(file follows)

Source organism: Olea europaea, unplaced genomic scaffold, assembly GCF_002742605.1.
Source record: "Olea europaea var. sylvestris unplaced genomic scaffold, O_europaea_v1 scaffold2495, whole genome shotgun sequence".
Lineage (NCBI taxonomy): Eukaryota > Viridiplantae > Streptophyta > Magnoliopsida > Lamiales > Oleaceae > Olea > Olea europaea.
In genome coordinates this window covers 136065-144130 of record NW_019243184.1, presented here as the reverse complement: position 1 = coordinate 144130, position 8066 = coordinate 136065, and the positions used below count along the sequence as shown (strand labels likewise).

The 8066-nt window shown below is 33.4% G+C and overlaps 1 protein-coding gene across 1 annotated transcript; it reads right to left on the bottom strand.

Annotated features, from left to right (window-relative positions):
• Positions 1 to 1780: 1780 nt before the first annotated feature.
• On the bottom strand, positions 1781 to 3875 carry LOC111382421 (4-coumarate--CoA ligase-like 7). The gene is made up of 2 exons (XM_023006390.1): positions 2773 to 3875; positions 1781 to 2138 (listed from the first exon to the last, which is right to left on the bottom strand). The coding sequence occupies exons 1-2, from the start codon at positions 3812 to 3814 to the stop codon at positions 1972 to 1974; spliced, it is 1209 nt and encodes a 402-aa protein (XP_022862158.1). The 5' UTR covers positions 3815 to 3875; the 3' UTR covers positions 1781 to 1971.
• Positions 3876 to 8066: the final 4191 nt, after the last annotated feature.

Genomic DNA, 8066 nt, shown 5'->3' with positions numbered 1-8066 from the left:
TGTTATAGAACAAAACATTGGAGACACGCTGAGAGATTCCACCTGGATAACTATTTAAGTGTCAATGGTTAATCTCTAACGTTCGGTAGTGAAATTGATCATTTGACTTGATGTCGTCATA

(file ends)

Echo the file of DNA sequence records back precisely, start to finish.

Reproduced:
Source organism: Olea europaea, unplaced genomic scaffold, assembly GCF_002742605.1.
Source record: "Olea europaea var. sylvestris unplaced genomic scaffold, O_europaea_v1 scaffold2495, whole genome shotgun sequence".
Lineage (NCBI taxonomy): Eukaryota > Viridiplantae > Streptophyta > Magnoliopsida > Lamiales > Oleaceae > Olea > Olea europaea.
In genome coordinates this window covers 136065-144130 of record NW_019243184.1, presented here as the reverse complement: position 1 = coordinate 144130, position 8066 = coordinate 136065, and the positions used below count along the sequence as shown (strand labels likewise).

The 8066-nt window shown below is 33.4% G+C and overlaps 1 protein-coding gene across 1 annotated transcript; it reads right to left on the bottom strand.

Annotated features, from left to right (window-relative positions):
• Positions 1 to 1780: 1780 nt before the first annotated feature.
• On the bottom strand, positions 1781 to 3875 carry LOC111382421 (4-coumarate--CoA ligase-like 7). The gene is made up of 2 exons (XM_023006390.1): positions 2773 to 3875; positions 1781 to 2138 (listed from the first exon to the last, which is right to left on the bottom strand). The coding sequence occupies exons 1-2, from the start codon at positions 3812 to 3814 to the stop codon at positions 1972 to 1974; spliced, it is 1209 nt and encodes a 402-aa protein (XP_022862158.1). The 5' UTR covers positions 3815 to 3875; the 3' UTR covers positions 1781 to 1971.
• Positions 3876 to 8066: the final 4191 nt, after the last annotated feature.

Genomic DNA, 8066 nt, shown 5'->3' with positions numbered 1-8066 from the left:
TGTTATAGAACAAAACATTGGAGACACGCTGAGAGATTCCACCTGGATAACTATTTAAGTGTCAATGGTTAATCTCTAACGTTCGGTAGTGAAATTGATCATTTGACTTGATGTCGTCATA